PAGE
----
• Behaviour

Valuing High Sensitivity at Work

Vlerick’s Karlien Vanderheyden highlights the benefits and challenges presented by individuals with sensory processing sensitivity


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It is generally easier on get on in an organization if you have a robust personality and fit in well with the culture. As a rule, organizations actively select and promote people as managers who have these characteristics and appear to be confident and at ease.

From a recruitment perspective, this approach may be understandable, but it has implications for increasing diversity of thought in organizations—something that has proven to be important in promoting innovation, countering ‘groupthink’, and putting organizations in closer contact with their customers.

Being open to neuro-diversity and supportive of people with different ways of dealing with the world is not only morally right but can be good for the bottom line—in the AI era people who process information from different perspectives have special worth.

One relatively common difference—20-30% of individuals display this characteristic—is sensory processing sensitivity, or high sensitivity. Common, but rarely discussed or allowed for.

Highly sensitive people have a lot to offer in terms of the intuitive, empathetic and softer skills that organizations undoubtedly need. Yet they face numerous challenges at work, due to they’re being more deeply attuned to all kinds of stimuli (such as ambient noise, comments by other people, emotions of colleagues, non-verbal signals, smells, movements, etc.) than the majority.

In a recent article for Management Team, Vlerick Business School’s Karlien Vanderheyden, Professor of Organizational Behaviour, considered the value added to organizations by highly sensitive people and some of the challenges they face. This is an extract from her article:

What are the strengths of highly sensitive people?

  • As highly sensitive people process information deeply, they are more inclined towards complex thought, deep reflection, and making links between themes.
  • They are often less judgmental and are open to different perspectives.
  • They show excellent attention to detail, are creative, and are very good listeners.
  • They recognize injustices more easily and feel the need to fight them.

How can you recognize highly sensitive people in your organization?

  • Do you notice a depth of processing in the questions they ask or the observations they make? For example, do they come up with ideas that have not yet been considered?
  • Do you observe that they easily become over-stimulated in comparison to others, such as in larger groups?
  • Do you notice strong emotional reactions? For example, do they show exceptional empathy for others?
  • Do you observe that they notice subtleties which are not picked up by others, e.g. a change in how their office is organized or how a colleague is feeling?

How as a manager can you make optimal use of their strengths?

  • First and foremost, you have to adjust the belief that sensitivity is a shortcoming. A deeper perception of the world is a gift—one that can be harnessed to stimulate creativity, innovation and professional growth.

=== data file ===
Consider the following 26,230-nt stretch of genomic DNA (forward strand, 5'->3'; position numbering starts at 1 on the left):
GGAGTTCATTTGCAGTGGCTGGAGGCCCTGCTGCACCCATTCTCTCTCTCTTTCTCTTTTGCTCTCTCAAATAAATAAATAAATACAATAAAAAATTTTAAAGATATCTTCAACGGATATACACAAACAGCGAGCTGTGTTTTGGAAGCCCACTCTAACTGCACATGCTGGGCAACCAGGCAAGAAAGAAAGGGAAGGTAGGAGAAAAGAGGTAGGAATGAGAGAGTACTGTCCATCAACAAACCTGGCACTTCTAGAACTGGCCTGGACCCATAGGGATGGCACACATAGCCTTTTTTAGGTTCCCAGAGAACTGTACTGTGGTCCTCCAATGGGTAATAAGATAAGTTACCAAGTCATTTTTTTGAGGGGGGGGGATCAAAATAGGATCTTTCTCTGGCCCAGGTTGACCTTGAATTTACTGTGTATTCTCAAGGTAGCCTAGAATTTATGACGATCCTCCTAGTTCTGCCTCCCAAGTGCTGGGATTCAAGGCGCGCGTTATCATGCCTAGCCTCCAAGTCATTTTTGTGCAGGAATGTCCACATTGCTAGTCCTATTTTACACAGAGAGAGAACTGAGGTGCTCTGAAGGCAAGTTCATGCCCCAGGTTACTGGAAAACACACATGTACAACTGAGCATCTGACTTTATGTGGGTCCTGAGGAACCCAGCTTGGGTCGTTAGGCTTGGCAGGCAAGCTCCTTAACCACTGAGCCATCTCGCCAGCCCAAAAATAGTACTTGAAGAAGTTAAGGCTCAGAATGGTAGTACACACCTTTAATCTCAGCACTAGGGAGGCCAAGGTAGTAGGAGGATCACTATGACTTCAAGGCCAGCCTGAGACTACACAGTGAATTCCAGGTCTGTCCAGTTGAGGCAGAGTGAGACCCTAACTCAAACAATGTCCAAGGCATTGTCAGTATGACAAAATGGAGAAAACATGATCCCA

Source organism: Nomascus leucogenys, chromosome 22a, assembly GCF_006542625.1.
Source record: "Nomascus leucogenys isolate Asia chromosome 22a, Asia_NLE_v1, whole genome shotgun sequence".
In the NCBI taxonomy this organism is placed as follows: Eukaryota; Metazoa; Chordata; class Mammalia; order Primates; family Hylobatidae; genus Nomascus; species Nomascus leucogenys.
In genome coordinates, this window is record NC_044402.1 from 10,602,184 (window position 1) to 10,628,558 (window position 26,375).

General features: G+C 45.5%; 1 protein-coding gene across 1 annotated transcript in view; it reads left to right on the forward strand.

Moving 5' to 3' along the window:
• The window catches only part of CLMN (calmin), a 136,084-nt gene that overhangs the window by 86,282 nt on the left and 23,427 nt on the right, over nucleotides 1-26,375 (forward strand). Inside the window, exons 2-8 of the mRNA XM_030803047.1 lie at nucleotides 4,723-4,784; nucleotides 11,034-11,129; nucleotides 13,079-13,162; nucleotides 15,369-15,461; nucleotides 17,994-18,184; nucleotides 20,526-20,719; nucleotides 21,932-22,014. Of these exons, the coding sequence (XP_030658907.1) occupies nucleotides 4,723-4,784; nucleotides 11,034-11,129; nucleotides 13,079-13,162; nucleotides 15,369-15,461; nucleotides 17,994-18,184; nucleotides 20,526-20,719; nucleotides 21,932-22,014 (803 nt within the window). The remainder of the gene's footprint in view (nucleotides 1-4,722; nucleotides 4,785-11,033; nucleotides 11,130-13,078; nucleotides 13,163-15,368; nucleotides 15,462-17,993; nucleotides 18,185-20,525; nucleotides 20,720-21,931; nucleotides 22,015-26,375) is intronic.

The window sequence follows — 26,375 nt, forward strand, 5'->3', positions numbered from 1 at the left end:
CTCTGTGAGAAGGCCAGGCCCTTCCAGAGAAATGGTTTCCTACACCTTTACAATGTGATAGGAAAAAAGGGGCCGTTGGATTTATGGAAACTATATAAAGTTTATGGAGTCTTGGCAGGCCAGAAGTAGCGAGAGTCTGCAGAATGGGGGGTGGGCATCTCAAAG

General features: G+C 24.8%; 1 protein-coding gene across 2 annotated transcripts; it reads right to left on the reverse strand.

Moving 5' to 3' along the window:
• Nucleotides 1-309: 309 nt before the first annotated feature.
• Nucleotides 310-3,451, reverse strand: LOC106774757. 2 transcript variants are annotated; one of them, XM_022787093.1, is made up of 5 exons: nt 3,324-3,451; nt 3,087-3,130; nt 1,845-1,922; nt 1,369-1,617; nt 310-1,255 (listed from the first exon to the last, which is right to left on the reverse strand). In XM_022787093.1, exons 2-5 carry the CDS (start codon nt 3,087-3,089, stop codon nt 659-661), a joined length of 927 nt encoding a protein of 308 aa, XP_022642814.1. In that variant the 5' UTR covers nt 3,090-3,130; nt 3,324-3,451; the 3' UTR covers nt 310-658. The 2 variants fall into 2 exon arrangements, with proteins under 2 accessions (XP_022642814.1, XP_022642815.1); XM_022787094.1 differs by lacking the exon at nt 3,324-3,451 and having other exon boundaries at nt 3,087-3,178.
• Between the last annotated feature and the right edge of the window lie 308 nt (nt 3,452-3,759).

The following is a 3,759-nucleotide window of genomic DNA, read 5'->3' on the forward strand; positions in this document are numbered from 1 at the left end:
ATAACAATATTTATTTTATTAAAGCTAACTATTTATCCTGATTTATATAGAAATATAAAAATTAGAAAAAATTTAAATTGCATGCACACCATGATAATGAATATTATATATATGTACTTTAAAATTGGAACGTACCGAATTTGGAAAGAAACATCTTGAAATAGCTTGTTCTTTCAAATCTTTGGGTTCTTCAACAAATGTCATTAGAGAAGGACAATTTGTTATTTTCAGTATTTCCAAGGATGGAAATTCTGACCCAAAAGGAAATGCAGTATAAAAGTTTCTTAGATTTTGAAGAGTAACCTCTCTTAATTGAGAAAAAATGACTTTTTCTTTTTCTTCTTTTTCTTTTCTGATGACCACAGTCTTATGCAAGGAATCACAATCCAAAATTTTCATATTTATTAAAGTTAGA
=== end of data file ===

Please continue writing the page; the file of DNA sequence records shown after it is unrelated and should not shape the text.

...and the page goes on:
• Go proactively to the highly sensitive employee and ask how they are. It also helps to have a supportive team.
  • As regards feedback, a highly sensitive person is often their own worst critic, so pay close attention to your tone and expression. Highly sensitive people get energy from a positive approach, so spend more time exploring alternative behaviour instead of pointing out shortcomings.
  • Every employee wants to feel that their work is making a useful contribution, but this urge is particularly pronounced in highly sensitive people. They tend to be diligent and find it important to have an impact.
  • Highly sensitive people may need to organize their time a little differently so as not to become overwhelmed. Do not be tempted to micromanage! Trust that they know how to organize their work to get things done.  

What does it mean if you are highly sensitive as a manager?

  • Although you can sometimes become easily overwhelmed, and you sometimes want to withdraw for a while, noticing subtleties in the environment is an immensely valuable leadership skill.
  • Your empathy means that you know how others feel and how you can best help them. Team members also sense that they can speak freely and that you give them the opportunity to shine themselves.
  • As a highly sensitive person, you are reflective. You are able to look back at the situation in order to see what worked, and what did not. You dare to make your faults open to discussion so that everyone can learn from them.
  • You are able to find creative solutions for problems and to look at a situation from different points of view.
  • Your staff are not afraid to ask you questions, because they know that you will not judge them for their problems, uncertainties or faults.


Read the full article ‘Does Sensitivity Add Value to Our Organizations’ on the Vlerick Business School site.

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